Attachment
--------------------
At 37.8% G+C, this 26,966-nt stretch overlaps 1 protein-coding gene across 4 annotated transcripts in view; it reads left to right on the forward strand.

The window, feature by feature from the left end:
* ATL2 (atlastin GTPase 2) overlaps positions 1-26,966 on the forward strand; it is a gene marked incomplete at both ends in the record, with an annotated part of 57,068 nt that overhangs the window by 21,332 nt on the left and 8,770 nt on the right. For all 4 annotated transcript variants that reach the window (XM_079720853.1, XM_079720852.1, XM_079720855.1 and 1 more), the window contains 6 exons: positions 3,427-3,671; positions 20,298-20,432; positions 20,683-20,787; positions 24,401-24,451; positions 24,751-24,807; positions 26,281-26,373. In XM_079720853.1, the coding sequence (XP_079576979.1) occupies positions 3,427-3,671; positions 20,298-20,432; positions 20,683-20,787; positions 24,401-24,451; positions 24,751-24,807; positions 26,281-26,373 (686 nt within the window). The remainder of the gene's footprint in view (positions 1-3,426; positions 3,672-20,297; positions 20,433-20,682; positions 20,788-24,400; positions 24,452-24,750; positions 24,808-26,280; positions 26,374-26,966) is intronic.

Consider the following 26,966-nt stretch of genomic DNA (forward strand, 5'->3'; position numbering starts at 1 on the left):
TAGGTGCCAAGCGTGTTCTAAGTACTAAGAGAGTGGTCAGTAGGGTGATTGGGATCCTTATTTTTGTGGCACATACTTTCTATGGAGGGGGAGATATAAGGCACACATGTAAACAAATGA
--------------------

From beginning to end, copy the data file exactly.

At 37.8% G+C, this 26,966-nt stretch overlaps 1 protein-coding gene across 4 annotated transcripts in view; it reads left to right on the forward strand.

The window, feature by feature from the left end:
* ATL2 (atlastin GTPase 2) overlaps positions 1-26,966 on the forward strand; it is a gene marked incomplete at both ends in the record, with an annotated part of 57,068 nt that overhangs the window by 21,332 nt on the left and 8,770 nt on the right. For all 4 annotated transcript variants that reach the window (XM_079720853.1, XM_079720852.1, XM_079720855.1 and 1 more), the window contains 6 exons: positions 3,427-3,671; positions 20,298-20,432; positions 20,683-20,787; positions 24,401-24,451; positions 24,751-24,807; positions 26,281-26,373. In XM_079720853.1, the coding sequence (XP_079576979.1) occupies positions 3,427-3,671; positions 20,298-20,432; positions 20,683-20,787; positions 24,401-24,451; positions 24,751-24,807; positions 26,281-26,373 (686 nt within the window). The remainder of the gene's footprint in view (positions 1-3,426; positions 3,672-20,297; positions 20,433-20,682; positions 20,788-24,400; positions 24,452-24,750; positions 24,808-26,280; positions 26,374-26,966) is intronic.

Consider the following 26,966-nt stretch of genomic DNA (forward strand, 5'->3'; position numbering starts at 1 on the left):
TAGGTGCCAAGCGTGTTCTAAGTACTAAGAGAGTGGTCAGTAGGGTGATTGGGATCCTTATTTTTGTGGCACATACTTTCTATGGAGGGGGAGATATAAGGCACACATGTAAACAAATGA